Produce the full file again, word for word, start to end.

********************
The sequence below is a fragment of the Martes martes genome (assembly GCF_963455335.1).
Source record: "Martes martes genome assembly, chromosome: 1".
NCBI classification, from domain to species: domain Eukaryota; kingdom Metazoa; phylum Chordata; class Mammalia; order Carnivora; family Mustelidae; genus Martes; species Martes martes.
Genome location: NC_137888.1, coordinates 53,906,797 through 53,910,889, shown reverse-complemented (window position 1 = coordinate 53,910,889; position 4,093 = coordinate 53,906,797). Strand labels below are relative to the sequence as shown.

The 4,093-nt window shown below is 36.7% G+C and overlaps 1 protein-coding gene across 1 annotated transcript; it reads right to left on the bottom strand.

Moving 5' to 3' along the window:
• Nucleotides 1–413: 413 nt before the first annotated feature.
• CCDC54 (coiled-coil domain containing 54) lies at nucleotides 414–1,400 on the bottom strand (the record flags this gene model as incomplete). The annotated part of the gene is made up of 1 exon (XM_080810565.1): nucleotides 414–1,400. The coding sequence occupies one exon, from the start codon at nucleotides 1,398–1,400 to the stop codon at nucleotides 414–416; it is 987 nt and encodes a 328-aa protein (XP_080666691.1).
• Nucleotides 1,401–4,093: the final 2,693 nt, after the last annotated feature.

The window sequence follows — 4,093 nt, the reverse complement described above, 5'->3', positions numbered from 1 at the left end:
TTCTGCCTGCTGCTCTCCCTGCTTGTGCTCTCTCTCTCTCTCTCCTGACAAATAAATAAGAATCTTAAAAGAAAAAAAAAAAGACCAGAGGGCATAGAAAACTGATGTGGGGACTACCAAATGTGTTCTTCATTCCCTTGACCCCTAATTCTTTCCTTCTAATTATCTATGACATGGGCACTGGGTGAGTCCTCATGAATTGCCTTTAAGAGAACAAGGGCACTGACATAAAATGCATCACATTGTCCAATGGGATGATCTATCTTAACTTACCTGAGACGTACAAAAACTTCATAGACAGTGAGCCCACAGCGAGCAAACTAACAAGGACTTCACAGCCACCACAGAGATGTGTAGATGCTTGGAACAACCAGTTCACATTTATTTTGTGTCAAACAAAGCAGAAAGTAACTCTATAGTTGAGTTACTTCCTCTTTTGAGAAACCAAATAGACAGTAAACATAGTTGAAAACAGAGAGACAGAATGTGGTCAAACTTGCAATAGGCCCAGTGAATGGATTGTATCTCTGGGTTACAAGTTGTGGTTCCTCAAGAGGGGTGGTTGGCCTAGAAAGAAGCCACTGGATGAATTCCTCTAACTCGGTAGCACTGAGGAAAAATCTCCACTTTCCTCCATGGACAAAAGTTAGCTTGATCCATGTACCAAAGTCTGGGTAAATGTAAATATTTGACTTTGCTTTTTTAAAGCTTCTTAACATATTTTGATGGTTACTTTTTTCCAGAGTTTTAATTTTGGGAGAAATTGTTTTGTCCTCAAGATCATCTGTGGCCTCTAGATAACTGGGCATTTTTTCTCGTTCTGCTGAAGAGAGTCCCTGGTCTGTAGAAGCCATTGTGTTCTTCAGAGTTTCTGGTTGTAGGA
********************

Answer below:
The sequence below is a fragment of the Martes martes genome (assembly GCF_963455335.1).
Source record: "Martes martes genome assembly, chromosome: 1".
NCBI classification, from domain to species: domain Eukaryota; kingdom Metazoa; phylum Chordata; class Mammalia; order Carnivora; family Mustelidae; genus Martes; species Martes martes.
Genome location: NC_137888.1, coordinates 53,906,797 through 53,910,889, shown reverse-complemented (window position 1 = coordinate 53,910,889; position 4,093 = coordinate 53,906,797). Strand labels below are relative to the sequence as shown.

The 4,093-nt window shown below is 36.7% G+C and overlaps 1 protein-coding gene across 1 annotated transcript; it reads right to left on the bottom strand.

Moving 5' to 3' along the window:
• Nucleotides 1–413: 413 nt before the first annotated feature.
• CCDC54 (coiled-coil domain containing 54) lies at nucleotides 414–1,400 on the bottom strand (the record flags this gene model as incomplete). The annotated part of the gene is made up of 1 exon (XM_080810565.1): nucleotides 414–1,400. The coding sequence occupies one exon, from the start codon at nucleotides 1,398–1,400 to the stop codon at nucleotides 414–416; it is 987 nt and encodes a 328-aa protein (XP_080666691.1).
• Nucleotides 1,401–4,093: the final 2,693 nt, after the last annotated feature.

The window sequence follows — 4,093 nt, the reverse complement described above, 5'->3', positions numbered from 1 at the left end:
TTCTGCCTGCTGCTCTCCCTGCTTGTGCTCTCTCTCTCTCTCTCCTGACAAATAAATAAGAATCTTAAAAGAAAAAAAAAAAGACCAGAGGGCATAGAAAACTGATGTGGGGACTACCAAATGTGTTCTTCATTCCCTTGACCCCTAATTCTTTCCTTCTAATTATCTATGACATGGGCACTGGGTGAGTCCTCATGAATTGCCTTTAAGAGAACAAGGGCACTGACATAAAATGCATCACATTGTCCAATGGGATGATCTATCTTAACTTACCTGAGACGTACAAAAACTTCATAGACAGTGAGCCCACAGCGAGCAAACTAACAAGGACTTCACAGCCACCACAGAGATGTGTAGATGCTTGGAACAACCAGTTCACATTTATTTTGTGTCAAACAAAGCAGAAAGTAACTCTATAGTTGAGTTACTTCCTCTTTTGAGAAACCAAATAGACAGTAAACATAGTTGAAAACAGAGAGACAGAATGTGGTCAAACTTGCAATAGGCCCAGTGAATGGATTGTATCTCTGGGTTACAAGTTGTGGTTCCTCAAGAGGGGTGGTTGGCCTAGAAAGAAGCCACTGGATGAATTCCTCTAACTCGGTAGCACTGAGGAAAAATCTCCACTTTCCTCCATGGACAAAAGTTAGCTTGATCCATGTACCAAAGTCTGGGTAAATGTAAATATTTGACTTTGCTTTTTTAAAGCTTCTTAACATATTTTGATGGTTACTTTTTTCCAGAGTTTTAATTTTGGGAGAAATTGTTTTGTCCTCAAGATCATCTGTGGCCTCTAGATAACTGGGCATTTTTTCTCGTTCTGCTGAAGAGAGTCCCTGGTCTGTAGAAGCCATTGTGTTCTTCAGAGTTTCTGGTTGTAGGA